Time: 20 minutes

Congratulations! Your testing for this year is over. Please go to lunch. And have a great day!

One of the very best education blogs is EduShyster. When I first read it, I fell in love with her humor, wit, tone, and deep intelligence. My blog is three years old, and so is hers.

For the third birthday of her blog, she decided to describe the origin and life of her blog and how it changed her.

It is one of her very best posts, and I urge you to read it.

As you may or may not know, EduShyster began as an anonymous blogger. There was much speculation about who she (or he) was. Eventually we learned that she is Jennifer Berkshire. When she unmasked herself (and she explains why in this post), the tone of her column changed. But she has always had that great sense of humor.

EduShyster may well have changed the debate about charter schools in Massachusetts. She turns out to be a smart investigative journalist.

I have often thought that one of the reason we (the supporters of public schools) will defeat corporate reform (aside from its repeated flops whenever it is actually implemented) is that we have great humorists like EduShyster and Peter Greene. Once a movement becomes an object of ridicule, it is over. And when our Jonathan Swifts do their work without pay, while theirs are well-paid and amply funded, you know who has real passion, commitment, and staying power.

Read it and laugh.

Then ask yourself why the writers at the Onion are so much smarter than every major newspaper, TV channel, and other mainstream media.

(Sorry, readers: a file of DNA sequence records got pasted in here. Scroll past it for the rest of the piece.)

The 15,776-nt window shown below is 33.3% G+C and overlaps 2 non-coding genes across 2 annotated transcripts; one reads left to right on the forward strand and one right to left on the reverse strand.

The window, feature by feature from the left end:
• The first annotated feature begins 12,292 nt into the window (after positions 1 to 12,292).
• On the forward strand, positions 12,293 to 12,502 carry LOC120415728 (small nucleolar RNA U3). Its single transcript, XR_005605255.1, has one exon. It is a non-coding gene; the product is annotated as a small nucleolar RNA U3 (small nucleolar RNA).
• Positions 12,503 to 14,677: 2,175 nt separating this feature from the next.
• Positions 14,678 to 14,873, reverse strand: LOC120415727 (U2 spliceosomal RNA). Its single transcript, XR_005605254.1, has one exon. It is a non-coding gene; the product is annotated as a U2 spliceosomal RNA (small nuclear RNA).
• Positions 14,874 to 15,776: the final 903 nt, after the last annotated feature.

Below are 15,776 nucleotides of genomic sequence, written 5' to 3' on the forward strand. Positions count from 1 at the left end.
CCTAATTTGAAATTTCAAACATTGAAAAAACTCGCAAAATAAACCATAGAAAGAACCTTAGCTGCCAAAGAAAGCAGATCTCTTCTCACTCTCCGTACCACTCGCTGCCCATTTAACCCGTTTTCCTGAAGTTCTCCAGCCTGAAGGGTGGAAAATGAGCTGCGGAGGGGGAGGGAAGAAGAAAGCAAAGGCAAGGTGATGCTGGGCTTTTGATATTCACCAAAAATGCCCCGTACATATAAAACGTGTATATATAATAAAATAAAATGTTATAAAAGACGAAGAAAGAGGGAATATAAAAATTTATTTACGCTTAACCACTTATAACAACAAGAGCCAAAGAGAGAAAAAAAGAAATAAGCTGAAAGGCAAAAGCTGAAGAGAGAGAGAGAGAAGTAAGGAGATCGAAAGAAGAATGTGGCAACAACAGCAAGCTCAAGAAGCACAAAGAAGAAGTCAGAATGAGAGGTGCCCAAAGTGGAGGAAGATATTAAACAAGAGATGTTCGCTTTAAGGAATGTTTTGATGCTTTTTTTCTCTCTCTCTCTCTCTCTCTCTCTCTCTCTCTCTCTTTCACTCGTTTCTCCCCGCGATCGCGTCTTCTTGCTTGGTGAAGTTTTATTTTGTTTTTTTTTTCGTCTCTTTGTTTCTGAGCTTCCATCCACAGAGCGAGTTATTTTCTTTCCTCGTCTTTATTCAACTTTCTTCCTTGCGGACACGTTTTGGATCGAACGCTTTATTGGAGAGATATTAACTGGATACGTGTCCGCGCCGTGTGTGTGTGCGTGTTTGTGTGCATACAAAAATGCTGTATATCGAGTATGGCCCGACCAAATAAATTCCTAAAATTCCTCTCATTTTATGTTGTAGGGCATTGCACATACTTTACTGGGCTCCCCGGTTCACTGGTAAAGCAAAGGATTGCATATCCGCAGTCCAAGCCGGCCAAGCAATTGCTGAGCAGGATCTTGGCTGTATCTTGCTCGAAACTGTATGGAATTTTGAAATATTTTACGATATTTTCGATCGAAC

Have you heard complaints about the validity of Pearson tests? Have you heard complaints that test questions may have more one correct answer?

If so, listen to the other side as “The Bald Piano Guy” Defends Pearson.

(Joke. Laugh. Humor conquers all.)

Blogger “Lace to the Top” (aka Kevin Glynn) has written a witty parody of life in the age of school reform, as seen by a principal, a parent, and a leader of the Opt Out movement. Glynn is the founder of Lace to the Top, which distributes green laces to members of the resistance.


If you don’t know the names of the people mentioned in the parody, they are all (except me) leaders of New York Allies for Public Education (NYSAPE), which led the historic opt out movement in New York.


In his parody, most are taken away to jail, deported to other countries, or fined for their insubordination. Carol Burris, the Long Island principal who consistently wrote and spoke against high-takes testing and the Common Core, was fined $100,000 for every article she published on Valerie Strauss’s blog “The Answer Sheet” on the Washington Post website; Valerie Strauss was sentenced to write about alien sightings for the National Enquirer.


The number of arrested teachers tells the story of just how damaged the education system in New York was. On Long Island, 70% of the teaching force was fired for their ties to social media groups such as Long Island Opt Out, Lace to the Top, and NYSAPE to name a few.


Activity in these groups was deemed unlawful by the recently passed bipartisan bill, “Save Schools from Parents Act.” This bill will guarantee every child will be assessed and eliminate the agendas of negative social media groups that attempt to promote activities that are ruled to be “dangerous to the ideals and beliefs of the American people.” Any families that join these groups or “friend” members of said groups are considered a “threat” to the children in American schools.


New charter schools will be created for the children of identified families. One of the interview questions officials have shared will be “Are you or have you ever been a member of the Green Lacer party?”


Teach for America has decided to reduce the time required for students to be certified to 45 minutes in order to fill the enormous number of vacancies left by the teachers who refused to obey the directives of the State Education Department.

What happens if a tornado or a severe storm disrupts the calm atmosphere needed to administer tests? What if a tsunami strikes without warning? The possibilities are numerous and frightening.

Fortunately someone has thought about this problem and established protocols. Please share these rules with teachers, administrators, and students.